Consumer Confusion in the German DSL Market.

Neigenfind, Simone (2006) Consumer Confusion in the German DSL Market. [Dissertation (University of Nottingham only)] (Unpublished)

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As a result of the ever increasing amounts of information consumers can access for a proliferating product variety as well as shorter product-life-cycles, especially in terms of technology-based goods and services, the notion of consumer confusion is becoming increasingly important in todays highly competitive marketplace.

Apart from consumer goods markets, this development can more and more also be found in services industries. After having reviewed the current state of knowledge of consumer confusion this research addresses the lack of exploratory, qualitative research by examining the German DSL market in terms of the extent to which confusion is present as well as its sources, consumers coping strategies, consequences and factors influencing its likelihood.

With the help of demand- and supply-side in-depth interviews, it was found that confusion exists. Its predominant source is the ambiguity of information due to extensive terms and conditions, disorderly pricing systems as well as technical jargon used in offer descriptions. Furthermore, information overload has also been detected, but only to a limited extent as consumers rely heavily on word-of-mouth as an information source and base their decisions to a good proportion on other peoples recommendation which is why other information sources are not used extensively. The third source of confusion identified in literature, stimulus similarity, further interacts with the prior two to increase the overall level of confusion due to the difficulty of identifying differences between certain offers.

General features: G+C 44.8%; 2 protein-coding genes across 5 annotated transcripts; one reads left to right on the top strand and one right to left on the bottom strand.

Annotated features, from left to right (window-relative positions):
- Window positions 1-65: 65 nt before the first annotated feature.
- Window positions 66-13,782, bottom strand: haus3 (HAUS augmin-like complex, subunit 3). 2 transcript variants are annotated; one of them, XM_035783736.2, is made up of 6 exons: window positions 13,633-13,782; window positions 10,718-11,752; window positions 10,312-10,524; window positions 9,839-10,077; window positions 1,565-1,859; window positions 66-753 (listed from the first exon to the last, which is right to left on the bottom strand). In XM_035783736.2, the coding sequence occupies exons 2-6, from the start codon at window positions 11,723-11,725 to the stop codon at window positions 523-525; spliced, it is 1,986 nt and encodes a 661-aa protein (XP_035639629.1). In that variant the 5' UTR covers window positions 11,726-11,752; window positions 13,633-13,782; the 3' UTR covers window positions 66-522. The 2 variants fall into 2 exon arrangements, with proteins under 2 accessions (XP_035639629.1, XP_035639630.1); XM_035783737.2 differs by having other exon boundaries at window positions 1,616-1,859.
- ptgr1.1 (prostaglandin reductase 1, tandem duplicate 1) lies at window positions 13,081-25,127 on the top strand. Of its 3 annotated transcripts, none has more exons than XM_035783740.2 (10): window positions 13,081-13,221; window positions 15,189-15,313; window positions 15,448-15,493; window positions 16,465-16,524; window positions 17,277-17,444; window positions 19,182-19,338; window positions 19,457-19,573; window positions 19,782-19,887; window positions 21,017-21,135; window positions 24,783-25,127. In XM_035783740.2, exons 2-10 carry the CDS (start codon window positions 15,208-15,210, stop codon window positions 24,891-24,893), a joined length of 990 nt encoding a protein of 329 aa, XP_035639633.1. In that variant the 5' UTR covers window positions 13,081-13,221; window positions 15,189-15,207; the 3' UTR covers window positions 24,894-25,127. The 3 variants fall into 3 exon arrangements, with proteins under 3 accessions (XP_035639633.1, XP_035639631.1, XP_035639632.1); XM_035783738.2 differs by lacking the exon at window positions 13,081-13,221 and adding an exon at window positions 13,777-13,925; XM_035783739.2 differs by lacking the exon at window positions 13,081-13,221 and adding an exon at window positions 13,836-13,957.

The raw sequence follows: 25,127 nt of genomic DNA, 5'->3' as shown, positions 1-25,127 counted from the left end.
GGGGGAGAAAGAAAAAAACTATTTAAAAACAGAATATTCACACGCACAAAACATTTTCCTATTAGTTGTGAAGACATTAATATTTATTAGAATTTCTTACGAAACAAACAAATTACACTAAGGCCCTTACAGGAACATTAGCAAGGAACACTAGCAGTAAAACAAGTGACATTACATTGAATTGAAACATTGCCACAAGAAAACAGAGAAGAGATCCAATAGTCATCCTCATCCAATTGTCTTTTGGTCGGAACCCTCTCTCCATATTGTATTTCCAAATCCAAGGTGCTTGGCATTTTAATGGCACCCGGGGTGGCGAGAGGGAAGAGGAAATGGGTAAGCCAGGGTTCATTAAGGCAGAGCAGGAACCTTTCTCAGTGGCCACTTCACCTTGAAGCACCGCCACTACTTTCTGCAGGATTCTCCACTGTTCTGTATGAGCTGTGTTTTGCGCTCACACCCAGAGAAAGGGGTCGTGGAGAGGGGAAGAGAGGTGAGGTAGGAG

Coping strategies such as postponement of the decision, and reliance on heuristics and, again, word-of-mouth to reach a decision have been uncovered. Frequently named consequences were indecisiveness and decreased trust, but also frustration, exasperation and increased switching behaviour. Expertise appears as significantly limiting the potential for confusion while other individual characteristics require further research in this direction.

While providers seem to be aware of the prevailing confusion among consumers, they lack ideas as to how to overcome this situation as they see themselves forced to continually develop their offers further to match competitor actions and react to new technology advances. It is suggested that providers should focus on developing simpler packages with a clearer pricing system to appeal to a specific target audience instead of simply following the competitive pressure for constant innovation and offer differentiation.

Item Type: Dissertation (University of Nottingham only)
Keywords: MA Marketing, marketing, consumer confusion, confusion marketing, customer confusion, Germany, german, qualitative research
Depositing User: EP, Services
Date Deposited: 29 Nov 2006
Last Modified: 25 Oct 2016 12:36

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